Hastibe wrote:First, considering the international allocation follows the same format as the domestic allocation (20% market-weight, 25% tilt), why is it that you only feel that the domestic allocation should be less tilted? Is it because you see the international tilts as being more worthwhile for diversification purposes?
Thank you for pointing this out. I do
believe your international is too much icing and not enough cake. I just saw the numbers wrong when I first looked at it.
I don't have any problem with what you are doing, but yes, I do believe you are carrying it too far. It's fine if you want your donkey to carry some bags, but don't let the baggage be so much that you can't even see the donkey underneath!
Also, about my stock to bond ratio being highly aggressive--I believe it is generally recommended to have your age in bonds or your age in bonds -10 or -20 (thus, giving my recommended range of bonds as between 5% and 25% of my portfolio), so I thought my stock to bond ratio for my age is considered within recommended ranges (and not overly aggressive)--let me know if you disagree with this.
These three "rules of thumb" are often suggested around here as a place to start your decision of how risky you want to be. But investing great Ben Graham believed and suggested that a portfolio should never have less than 25% stocks or less than 25% bonds. Before I knew this, I had already decided that I thought a portfolio needs at least 20% bonds because (from the charts I had seen) you get less gain for risk (bang for the buck) as you move from 20% bonds to 10% bonds to 0% bonds. So I just stuck with "my number" of 20% bonds even though 25% bonds might be a better answer for many.
Diversification and possible long-term investment benefits. Also, the markets seem so correlated with each other already, do you really think a U.S. mid cap or small cap index tilt would diverge (either way) humongously from the total U.S. market? Of course, the reason that I'm tilting is because I think those tilts may outperform the total U.S. market, but I understand they may underperform; I haven't thought there was much of a risk that they would do horribly compared to the total U.S. market, though. Maybe this is really naive--definitely let me know what you think.
All of the funds you are using to overweight carry more risk than the market as a whole. They are more volatile. The ups may be greater and I'd say the troughs will definitely be greater.
Consider what it takes to be a successful investor. Aside from refraining from doing stupid stuff, the most important thing is how much you save. The next is what your stock to bond ratio is. The next is probably how much you put into international. Also included in there are things like low expenses, asset location to keep your taxes as low as you can, and probably a few other things.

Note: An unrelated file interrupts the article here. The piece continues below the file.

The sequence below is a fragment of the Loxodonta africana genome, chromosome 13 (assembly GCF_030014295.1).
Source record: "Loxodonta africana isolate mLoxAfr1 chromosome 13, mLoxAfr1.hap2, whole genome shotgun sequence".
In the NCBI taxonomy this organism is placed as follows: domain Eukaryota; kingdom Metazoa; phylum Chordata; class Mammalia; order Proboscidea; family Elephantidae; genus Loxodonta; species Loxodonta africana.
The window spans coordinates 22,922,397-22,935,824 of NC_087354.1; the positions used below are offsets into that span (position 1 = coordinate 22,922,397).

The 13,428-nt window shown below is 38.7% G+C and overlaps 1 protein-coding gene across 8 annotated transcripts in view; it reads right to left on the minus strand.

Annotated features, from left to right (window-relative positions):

Also to be considered are the possible premiums you might get by overweighting to value stocks, small cap stocks, and emerging market stocks. This is not magic. It comes as the result of higher risk.
You two are going to be making a lot of money. You have no need to take a great deal of risk, so why do it? The possible benefit is not going to make your retirement any nicer, is it? But the possible consequences are ugly. Does that make good sense to you? It seems to me that your retirement will be good because you save enough, not because you run the most aggressive portfolio on the planet and happen to get lucky enough to get out at the right time.
I'm curious about how you figured that there's a great deal of overlap between the U.S. REIT (VNQ) and the mid cap (VO) and between the U.S. REIT and the small cap value (VBR). Real estate holdings are only 7% for VO and 16% for VBR--is that enough to consider it a great deal of overlap, or were you looking at something else?
I was not really meaning stock for stock. If you look at the 9 style box for Vanguard's REIT fund, you'll see that a great deal of it falls into the mid cap and small cap range. If you use mid cap and small cap value you don't necessarily need more REIT. Or if you use REIT you don't necessarily need as much more SCV and mid cap. And remember that Total Stock Market already contains REIT so your REIT stocks will be a total from total stock market, mid cap, small cap value and the REIT fund. That seems like a lot to me. I'm not saying don't do it, I'm suggesting you consider doing it a little less. (I overweight both SCV and REIT myself, in case you are wondering.)
...let alone without one of us fully understanding what it could mean!
I notice you didn't say anything about her having previous experience with a crash. In the case of a stock market crash, "fully understanding" is something that happens in your gut and you just don't "get it" until you experience it. If she has not yet had this experience, I would not assume that she will react the same way you did....even if she thinks she will.
Maybe you should put my comments in front of your wife at the dinner table and see what happens.
You and she might find that some of my comments resonate with her, even if she was not aware of it before. Then again, I could be completely out in the weeds, but you asked for feedback and that is what I have given you.